The sky is falling rhetoric tends to be overused when it comes to Christian higher education (CHE). This past month, one person tweeted upon learning that Trinity International University is discontinuing residential and in-person undergraduate education, “Christian higher ed is imploding.” This tweet was less reflective of empirical reality and more reflective of the struggles at the tweeter’s own institution.
In reality, CHE is growing around the world and maintaining enrollment better than secular universities in the United States. For example, in Africa Christian colleges and universities barely existed before 1990 (not counting Bible schools or seminaries). Now, there are over 100 colleges and universities with over 150,000 students (and likely more since my numbers are not current). Africa’s exploding population means those numbers will only increase. In America, CHE does face challenges, but these challenges are the same as those faced by all of American higher education. The American student population is shrinking in substantial ways. Yet, if one looks at the enrollment figures, enrollments are falling faster in public and for-profit private institutions than among American non-profit privates. Comparatively, non-profit private education, which includes almost all of CHE, is weathering the enrollment crisis better than other sectors.
This fact is often overlooked if one fails to do comparative research. For example, a 2020 article in CT bemoaned the fact that between 2014 to 2018 Council for Christian Colleges and Universities (CCCU) institutions had lost a total of 3,000 students. A more recent article from CT last month used this same year range and lamented that “Sixty-five percent of schools affiliated with the Council for Christian Colleges Universities (CCCU) saw traditional undergraduate enrollment drop between 2014 and 2018.” Unfortunately, CT is fostering an alarmist declination narrative by not doing its research (another 2020 CT article claimed CHE is in crisis). If one considers the total enrollment drop from 2010 to 2019 for religious institutions (almost all of which are Christian), there was only a 2,424 reduction in enrolled students, just 0.1% of 2010 total enrollment. In contrast, the total enrollment drop for the public sector for that same period was 638,524, or 4% of 2010 enrollment. Shrinking by 0.1% is hardly imploding or a crisis. I would like to see CT write that story (they don’t because subtlety doesn’t generate clicks).
Yes, the closing of Trinity International’s residential program is a reminder that some smaller CHE institutions will not survive in their present form. Beyond the general decline in college-age students that is accelerating in the United States, other reasons are amplifying the difficulties faced by these struggling Christian institutions. Often, such institutions are located where the general population—or the church population in particular—is declining more than average (IL, for instance, has lost population over the last decade). Furthermore, they usually face substantial competition (e.g., the Chicago area alone is home to six other CCCU institutions). In addition, the Walmartization of higher education means that larger institutions will benefit from economies of scale and smaller institutions will suffer and perhaps close while the larger Christian institutions absorb their students.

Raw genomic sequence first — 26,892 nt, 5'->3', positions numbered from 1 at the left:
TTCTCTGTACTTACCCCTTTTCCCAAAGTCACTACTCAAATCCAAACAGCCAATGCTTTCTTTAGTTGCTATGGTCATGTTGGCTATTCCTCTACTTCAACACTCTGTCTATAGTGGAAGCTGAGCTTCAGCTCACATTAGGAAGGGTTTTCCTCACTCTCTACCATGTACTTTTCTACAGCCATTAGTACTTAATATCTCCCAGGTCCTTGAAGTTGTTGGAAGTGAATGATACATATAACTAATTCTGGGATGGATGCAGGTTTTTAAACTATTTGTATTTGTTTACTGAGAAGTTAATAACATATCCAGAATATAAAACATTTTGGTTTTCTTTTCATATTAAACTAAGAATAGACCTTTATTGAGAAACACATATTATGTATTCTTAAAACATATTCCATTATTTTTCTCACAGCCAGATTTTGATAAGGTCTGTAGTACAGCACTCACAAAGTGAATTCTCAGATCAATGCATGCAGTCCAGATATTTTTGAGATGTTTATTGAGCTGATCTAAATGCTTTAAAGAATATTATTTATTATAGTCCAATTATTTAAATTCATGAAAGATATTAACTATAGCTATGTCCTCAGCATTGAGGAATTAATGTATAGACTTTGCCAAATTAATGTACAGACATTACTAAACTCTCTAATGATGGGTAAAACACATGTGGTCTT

One other factor undermining three 100 year-old Catholic institutions that recently closed is that they did little to operationalize their Christian identity: Marymount California University, Holy Names University, and St. Gregory’s University.1 Why pay private school tuition for a middle-of-the-road university that is barely Catholic? Clearly, parents and students could not find answers to that question.
That being said, other Catholic institutions that do operationalize their Catholic identity still face difficulties. Institutions such as Saint Leo’s and Marymount University are making major cuts (including theology at Marymount University). Considering that Catholic identity is declining among the college-age population (from 26.6 percent of all students in 2010 to 20.8 in 2019), the increased pressure on Catholic institutions is hardly surprising. Protestants will face the same if their numbers continue to decline.
The coming enrollment decline will certainly result in more Christian university casualties, especially among American Catholic universities. Yet, it will also result in the shrinking or even death of secular institutions, perhaps even more so. Institutional deaths are sad and should be mourned, along with the tragic effect such deaths have upon faculty, staff, and students.
Still, Christians should be hopeful in Christ and accurate with their empirical assessments. American CHE is shrinking slightly but not near as much as secular higher education. Furthermore, it is growing tremendously in other countries around the world. Our African, Asian, and South American brothers and sisters likely will play a key role in the future strength of Christian CHE.2 That’s cause for further creativity and celebration.
- Perry L. Glanzer, Theodore F. Cockle, Jessica Martin, and Scott Alexander, “Understanding the Diversity of Catholic Higher Education: A New Empirical Guide for Evaluating the Influence of Catholic Identity,” Journal for the Scientific Study of Religion 2023, https://onlinelibrary.wiley.com/doi/full/10.1111/jssr.12815
- Joel C. Carpenter, Perry L. Glanzer and Nick Lantinga, eds., Christian Higher Education: A Global Reconnaissance (Grand Rapids, MI: Eerdmans, 2014).